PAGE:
Phillies’ Roy Oswalt shuts down Dodgers, 2-0


When Roy Oswalt visited Dodger Stadium earlier this year, he told Brad Ausmus that he had found a new way to grip his changeup. Oswalt informed his former catcher it was a swing-and-miss type of pitch.

“I guess he wasn’t lying,” Ausmus said.

Reinvented at 32 years old, Oswalt confounded the Dodgers with his changeup Wednesday night, pitching seven shutout innings in the Philadelphia Phillies’ 2-0 victory at Citizens Bank Park.

“He threw more changeups than I saw him throw in eight years,” said Ausmus, who caught him when they were teammates on the Houston Astros. “The league has seen him and adjusted to him. He’s adjusted back.”

And, like that, the Dodgers’ offense was halted by General Manager Ned Colletti’s one-time trade target who was sent by the Astros to the deeper-pocket Phillies in a July deal.

The Dodgers, who scored 23 runs in their last two games, were held to six hits. They were one for 10 with men in scoring position.

“We ran into him when he was sharp,” Scott Podsednik said.

What the Dodgers did against Kyle Kendrick the previous night — six of the 15 runs were charged to him — couldn’t be replicated against Oswalt.

Manager Joe Torre tried to re-create that magic, fielding the same lineup for the second consecutive day — a lineup that didn’t include Matt Kemp.

Until Kemp singled during a pinch-hit at-bat Tuesday, he was on a one-for-20 skid. He struck out four times in his last start and did so on 15 pitches.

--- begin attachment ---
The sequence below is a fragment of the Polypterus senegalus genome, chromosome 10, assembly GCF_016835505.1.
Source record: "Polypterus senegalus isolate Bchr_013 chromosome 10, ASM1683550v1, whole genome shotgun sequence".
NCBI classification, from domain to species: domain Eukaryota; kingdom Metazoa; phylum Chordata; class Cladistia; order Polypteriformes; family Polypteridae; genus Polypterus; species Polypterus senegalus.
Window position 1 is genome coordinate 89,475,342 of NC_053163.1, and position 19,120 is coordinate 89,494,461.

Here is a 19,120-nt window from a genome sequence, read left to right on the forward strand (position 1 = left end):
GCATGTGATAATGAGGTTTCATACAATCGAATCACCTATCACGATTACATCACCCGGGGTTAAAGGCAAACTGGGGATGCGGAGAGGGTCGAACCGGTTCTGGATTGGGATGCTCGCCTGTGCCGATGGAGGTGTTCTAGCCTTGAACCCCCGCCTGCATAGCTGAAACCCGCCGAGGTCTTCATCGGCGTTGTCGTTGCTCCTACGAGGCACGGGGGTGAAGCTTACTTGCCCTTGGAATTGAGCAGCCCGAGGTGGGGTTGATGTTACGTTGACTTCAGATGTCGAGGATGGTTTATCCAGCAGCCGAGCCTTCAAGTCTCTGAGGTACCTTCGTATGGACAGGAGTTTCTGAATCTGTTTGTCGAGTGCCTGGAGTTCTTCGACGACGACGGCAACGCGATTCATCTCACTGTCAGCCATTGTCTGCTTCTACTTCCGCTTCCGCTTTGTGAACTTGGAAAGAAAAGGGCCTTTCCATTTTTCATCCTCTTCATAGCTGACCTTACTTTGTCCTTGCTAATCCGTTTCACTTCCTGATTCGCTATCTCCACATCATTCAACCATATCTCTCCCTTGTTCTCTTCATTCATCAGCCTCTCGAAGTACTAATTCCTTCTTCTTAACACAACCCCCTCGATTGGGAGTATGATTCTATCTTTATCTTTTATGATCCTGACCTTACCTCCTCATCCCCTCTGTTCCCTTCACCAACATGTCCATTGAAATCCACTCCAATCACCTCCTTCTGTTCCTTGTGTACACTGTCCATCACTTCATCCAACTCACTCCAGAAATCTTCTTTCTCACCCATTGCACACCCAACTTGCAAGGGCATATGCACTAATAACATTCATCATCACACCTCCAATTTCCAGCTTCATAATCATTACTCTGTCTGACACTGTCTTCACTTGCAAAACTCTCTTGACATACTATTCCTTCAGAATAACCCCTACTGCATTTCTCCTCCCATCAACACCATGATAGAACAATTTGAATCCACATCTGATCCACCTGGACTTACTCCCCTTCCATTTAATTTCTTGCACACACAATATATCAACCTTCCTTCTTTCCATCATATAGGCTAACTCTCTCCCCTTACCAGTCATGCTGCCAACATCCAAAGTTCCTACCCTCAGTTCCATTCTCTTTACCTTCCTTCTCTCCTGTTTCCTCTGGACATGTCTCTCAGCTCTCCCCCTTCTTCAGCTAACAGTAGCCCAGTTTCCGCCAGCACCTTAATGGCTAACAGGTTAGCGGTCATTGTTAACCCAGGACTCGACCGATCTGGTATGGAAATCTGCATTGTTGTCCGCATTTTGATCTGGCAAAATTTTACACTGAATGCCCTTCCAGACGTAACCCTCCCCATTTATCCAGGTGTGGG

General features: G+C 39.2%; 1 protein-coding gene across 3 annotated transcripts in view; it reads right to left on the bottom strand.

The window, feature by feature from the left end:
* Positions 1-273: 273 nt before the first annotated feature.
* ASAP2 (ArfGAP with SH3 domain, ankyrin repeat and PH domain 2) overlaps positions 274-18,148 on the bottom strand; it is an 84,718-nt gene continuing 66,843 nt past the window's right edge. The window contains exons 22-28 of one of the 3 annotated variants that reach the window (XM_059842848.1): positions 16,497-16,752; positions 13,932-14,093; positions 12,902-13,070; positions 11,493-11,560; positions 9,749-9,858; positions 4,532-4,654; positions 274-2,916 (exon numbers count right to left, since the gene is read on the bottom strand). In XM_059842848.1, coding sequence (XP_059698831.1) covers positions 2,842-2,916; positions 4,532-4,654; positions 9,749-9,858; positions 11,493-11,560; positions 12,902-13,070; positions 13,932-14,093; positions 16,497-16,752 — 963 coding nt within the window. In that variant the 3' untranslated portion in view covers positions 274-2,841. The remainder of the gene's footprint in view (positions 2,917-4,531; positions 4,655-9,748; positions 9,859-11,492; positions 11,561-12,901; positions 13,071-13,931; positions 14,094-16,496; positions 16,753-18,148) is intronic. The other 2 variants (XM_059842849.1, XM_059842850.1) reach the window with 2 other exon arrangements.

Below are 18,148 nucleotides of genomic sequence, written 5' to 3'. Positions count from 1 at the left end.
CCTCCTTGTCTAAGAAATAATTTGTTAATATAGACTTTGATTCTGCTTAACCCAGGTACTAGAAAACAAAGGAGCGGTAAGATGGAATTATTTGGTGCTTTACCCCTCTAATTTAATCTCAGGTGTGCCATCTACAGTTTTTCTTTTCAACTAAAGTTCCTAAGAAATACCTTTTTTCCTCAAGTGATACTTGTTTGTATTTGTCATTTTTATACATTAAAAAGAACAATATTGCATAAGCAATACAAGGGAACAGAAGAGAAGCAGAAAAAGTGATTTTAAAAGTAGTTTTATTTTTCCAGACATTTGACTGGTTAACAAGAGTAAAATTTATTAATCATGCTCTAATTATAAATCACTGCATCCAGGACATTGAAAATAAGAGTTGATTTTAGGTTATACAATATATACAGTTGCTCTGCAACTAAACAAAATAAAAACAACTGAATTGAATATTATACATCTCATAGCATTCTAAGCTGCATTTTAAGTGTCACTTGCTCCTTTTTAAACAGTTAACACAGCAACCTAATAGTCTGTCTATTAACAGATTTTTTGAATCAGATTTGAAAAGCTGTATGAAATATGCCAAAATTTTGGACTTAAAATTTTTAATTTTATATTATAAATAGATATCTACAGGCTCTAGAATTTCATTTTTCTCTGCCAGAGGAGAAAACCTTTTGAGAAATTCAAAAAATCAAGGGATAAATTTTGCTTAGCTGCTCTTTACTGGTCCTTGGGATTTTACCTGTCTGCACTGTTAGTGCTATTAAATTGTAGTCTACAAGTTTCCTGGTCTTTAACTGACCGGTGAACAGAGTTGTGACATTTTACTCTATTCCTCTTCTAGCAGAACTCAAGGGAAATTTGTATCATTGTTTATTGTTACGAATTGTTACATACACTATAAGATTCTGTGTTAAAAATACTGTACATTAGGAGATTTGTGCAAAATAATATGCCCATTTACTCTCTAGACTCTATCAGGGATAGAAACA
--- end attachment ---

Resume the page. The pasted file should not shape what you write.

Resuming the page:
As is his custom, Torre went with the hot hitter, in this case Jay Gibbons, who was three for four with a home run Tuesday.

“Right now, it’s all about winning games,” Torre said, later talking about how he used Ronnie Belliard as the starting second baseman down the stretch last season instead of All-Star Orlando Hudson.

But Torre stopped short of saying that Gibbons could supplant Kemp as an everyday player.

“We’re not as far down the road with Gibby as we were with Belliard at that time,” Torre said.

And though Gibbons was 0 for 4 with a strikeout Wednesday, Torre said he wasn’t certain that Kemp would return to the lineup for the final game of three-game series in Philadelphia.

“I’ll take a look at it tonight,” Torre said.

The unfortunate pitcher who had to go head-to-head against Oswalt was the one the Astros were demanding from the Dodgers in their talks leading up to the trade deadline.

Chad Billingsley dropped his second consecutive decision, but he kept the Dodgers in the game, holding the Phillies to two runs, five hits and three walks over six innings.

Torre had Kemp hit for Billingsley in the top of the seventh, and he struck out swinging against Oswalt.

“He competed very well,” Torre said of Billingsley. “He certainly pitched well enough to win.”

But the Phillies didn’t get out of the game unscathed.

With Chase Utley, Ryan Howard and Shane Victorino already on the disabled list, the Phillies lost Howard’s replacement, Ross Gload.

Gload, who hit two home runs Tuesday, strained his right groin on a sixth-inning double. He is to be re-evaluated Thursday.

Buy Dodgers tickets here

Clicking on Green Links will take you to a third-party e-commerce site. These sites are not operated by the Los Angeles Times. The Times Editorial staff is not involved in any way with Green Links or with these third-party sites.